Ode to the Hemlock at 173

The Hemlock Will Not Countenance Despair

Sometimes I'm astounded by the little coincidences that happen around me.  Last week I started reading Faith in a Seed by Henry David Thoreau, which describes his observations of trees and nature around Concord, Massachusetts in the mid-nineteenth century.  If you're a gardener, or just enjoy nature in general, it's a pretty interesting read!  The coincidence here is that this was the weekend that the hemlock tree in the back yard here at 173 was to be removed.  Taking out trees that one planted and watched grow over time is always a very poignant moment - at least for me.  Here's a bit of the back story...

The spruce the hemlock and the pine will not countenance despair...surely joy is the condition of life. - Thoreau

Diminishing Bleakness

About 12 years ago, the hemlock was planted in the back yard.  The yard needed some evergreens back there because in winter it could get pretty bleak looking out there.  From the very start it was clear that there would come a day when the hemlock would have to come down.  173 has a small yard, and hemlocks can get pretty big - but the thought was that it would be enjoyed until it started to get too big to be removed easily.  And - enjoy it we did.  The hemlock was beautiful in all seasons, with winter being an absolute highlight!

There's something about a hemlock tree with snow resting on its branches!  Even Robert Frost waxed poetic ...

The way a crow
Shook down on me
The dust of snow
From a hemlock tree

Has given my heart
A change of mood
And saved some part
Of a day I had rued.

Dispersion of Seeds

Frost's words absolutely describe what that tree could do to 173's back yard when winter began to wear on!  So, before I move on, I want to go back to Thoreau's Faith in a Seed.   In the book, Thoreau discusses the dispersion of tree seeds, and his observances of how the wind carried the seeds, and how the mechanics of squirrels and other forest creatures assisted the process.  In one section he describes watching squirrels strip pine and hemlock cones, to eat the seeds.  This inspired me to pull apart a hemlock cone and, for the first time since I was a kid living on Lincoln Street, I examined and marveled at the simplicity of nature:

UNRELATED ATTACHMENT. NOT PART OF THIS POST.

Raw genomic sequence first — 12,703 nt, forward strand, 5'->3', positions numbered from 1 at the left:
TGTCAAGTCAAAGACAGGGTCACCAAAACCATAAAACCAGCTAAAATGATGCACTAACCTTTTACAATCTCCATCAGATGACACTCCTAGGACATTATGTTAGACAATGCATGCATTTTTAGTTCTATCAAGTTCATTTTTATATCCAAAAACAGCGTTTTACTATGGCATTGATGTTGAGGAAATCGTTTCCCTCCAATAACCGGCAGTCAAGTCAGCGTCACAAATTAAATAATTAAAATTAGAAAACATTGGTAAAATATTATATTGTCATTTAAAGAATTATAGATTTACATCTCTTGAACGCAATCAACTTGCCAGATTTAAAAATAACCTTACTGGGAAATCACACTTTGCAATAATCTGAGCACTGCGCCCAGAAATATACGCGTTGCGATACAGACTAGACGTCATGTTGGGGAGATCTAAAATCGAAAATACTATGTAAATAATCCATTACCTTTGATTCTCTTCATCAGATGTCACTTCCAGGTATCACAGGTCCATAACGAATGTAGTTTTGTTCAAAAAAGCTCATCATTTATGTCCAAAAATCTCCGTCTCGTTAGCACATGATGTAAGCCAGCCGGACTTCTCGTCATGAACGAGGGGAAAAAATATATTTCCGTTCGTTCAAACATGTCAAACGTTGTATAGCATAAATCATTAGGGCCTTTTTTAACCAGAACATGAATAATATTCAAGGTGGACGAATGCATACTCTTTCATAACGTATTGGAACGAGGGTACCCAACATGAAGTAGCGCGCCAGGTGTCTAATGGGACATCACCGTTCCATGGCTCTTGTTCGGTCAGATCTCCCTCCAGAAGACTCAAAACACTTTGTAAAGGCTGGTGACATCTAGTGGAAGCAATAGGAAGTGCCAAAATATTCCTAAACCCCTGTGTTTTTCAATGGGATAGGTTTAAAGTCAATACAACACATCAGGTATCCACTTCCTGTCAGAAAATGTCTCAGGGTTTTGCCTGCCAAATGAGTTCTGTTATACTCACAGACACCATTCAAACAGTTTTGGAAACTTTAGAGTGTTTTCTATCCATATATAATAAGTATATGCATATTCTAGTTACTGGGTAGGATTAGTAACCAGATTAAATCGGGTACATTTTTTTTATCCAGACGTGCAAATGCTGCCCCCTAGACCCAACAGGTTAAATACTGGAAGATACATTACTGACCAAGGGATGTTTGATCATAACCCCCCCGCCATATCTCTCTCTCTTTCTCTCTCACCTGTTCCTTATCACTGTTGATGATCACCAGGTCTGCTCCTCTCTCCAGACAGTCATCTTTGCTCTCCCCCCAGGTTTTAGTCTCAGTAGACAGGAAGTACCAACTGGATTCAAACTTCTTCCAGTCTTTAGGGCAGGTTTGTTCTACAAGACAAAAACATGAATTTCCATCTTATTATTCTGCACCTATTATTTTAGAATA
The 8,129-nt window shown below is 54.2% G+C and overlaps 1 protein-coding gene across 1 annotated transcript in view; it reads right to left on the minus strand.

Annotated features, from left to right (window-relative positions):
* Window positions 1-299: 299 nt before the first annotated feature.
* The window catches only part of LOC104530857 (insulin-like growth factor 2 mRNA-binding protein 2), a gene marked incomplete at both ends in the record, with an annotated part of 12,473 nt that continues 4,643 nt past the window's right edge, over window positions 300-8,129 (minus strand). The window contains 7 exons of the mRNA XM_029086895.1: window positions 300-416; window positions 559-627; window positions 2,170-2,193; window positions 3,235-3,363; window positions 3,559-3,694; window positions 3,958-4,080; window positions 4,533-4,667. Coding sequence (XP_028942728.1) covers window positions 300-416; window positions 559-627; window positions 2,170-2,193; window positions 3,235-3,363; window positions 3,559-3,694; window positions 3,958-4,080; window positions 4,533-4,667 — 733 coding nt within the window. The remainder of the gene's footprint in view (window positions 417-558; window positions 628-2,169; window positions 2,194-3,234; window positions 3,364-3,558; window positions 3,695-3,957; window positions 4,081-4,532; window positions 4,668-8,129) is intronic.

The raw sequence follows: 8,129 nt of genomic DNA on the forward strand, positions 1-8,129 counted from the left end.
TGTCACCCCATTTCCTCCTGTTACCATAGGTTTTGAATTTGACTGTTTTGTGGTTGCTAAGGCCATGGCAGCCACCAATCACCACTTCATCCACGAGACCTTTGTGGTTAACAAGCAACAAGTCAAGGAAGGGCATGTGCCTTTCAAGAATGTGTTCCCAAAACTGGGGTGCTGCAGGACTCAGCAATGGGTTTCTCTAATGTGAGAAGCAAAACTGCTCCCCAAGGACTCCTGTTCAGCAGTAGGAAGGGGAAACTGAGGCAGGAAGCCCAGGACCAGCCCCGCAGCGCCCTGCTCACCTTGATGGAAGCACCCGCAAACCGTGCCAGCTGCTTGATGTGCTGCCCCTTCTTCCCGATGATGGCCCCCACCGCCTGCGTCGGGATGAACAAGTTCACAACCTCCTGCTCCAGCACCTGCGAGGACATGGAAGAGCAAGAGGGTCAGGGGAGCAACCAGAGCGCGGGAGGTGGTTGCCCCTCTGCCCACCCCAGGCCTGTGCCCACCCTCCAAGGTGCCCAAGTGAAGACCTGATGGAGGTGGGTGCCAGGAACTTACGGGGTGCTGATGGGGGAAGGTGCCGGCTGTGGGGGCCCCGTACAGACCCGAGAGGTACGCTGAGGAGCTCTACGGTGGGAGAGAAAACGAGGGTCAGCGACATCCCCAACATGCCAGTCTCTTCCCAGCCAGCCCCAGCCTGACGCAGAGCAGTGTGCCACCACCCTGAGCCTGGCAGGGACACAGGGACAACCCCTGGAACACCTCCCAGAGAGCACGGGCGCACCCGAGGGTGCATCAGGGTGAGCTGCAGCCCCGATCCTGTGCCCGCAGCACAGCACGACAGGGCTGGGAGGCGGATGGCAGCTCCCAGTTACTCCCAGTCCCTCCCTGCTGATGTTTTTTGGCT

See the dark spot on the end of the flake in the lower right of the picture below?

That part is the seed!  I mean - it's tiny!!  And from that little speck grows a full size hemlock that lives for decades!  Now I understand what Thoreau meant when he wrote, 

Though I do not believe that a plant will spring up where no seed has been, I have great faith in a seed. Convince me that you have a seed there, and I am prepared to expect wonders.

The hemlock at 173 has been the home to two generations of morning doves,

...a family of robins...

...and a fun little ceramic owl!

That Dread Day

But alas, the dreaded day finally arrived.  The day it was decided that now was the last real opportunity to remove the hemlock safely without needing to hire someone.  And, with not just a little sorrow...

...the chore was undertaken...

I know it was just a tree, but I hated every moment of it, even Linus looked a bit sad...

The yard looks so empty!

What Next?

But there's a plan!  An opportunity to plant anew, and once again witness the growth of a new back yard friend!

The arbor vitae will grow tall, but not have the spread the hemlock had, and, as an added bonus, we got the arbor vitae for $25 as Lowes was having their clearance sale!  Say hello to 173's newest addition!

The back yard still looks a bit empty...

...but in a few years I think it'll bring depth and proportion to the yard, much like the arbor vitae had done for the front yard...

Stick around and watch with us!

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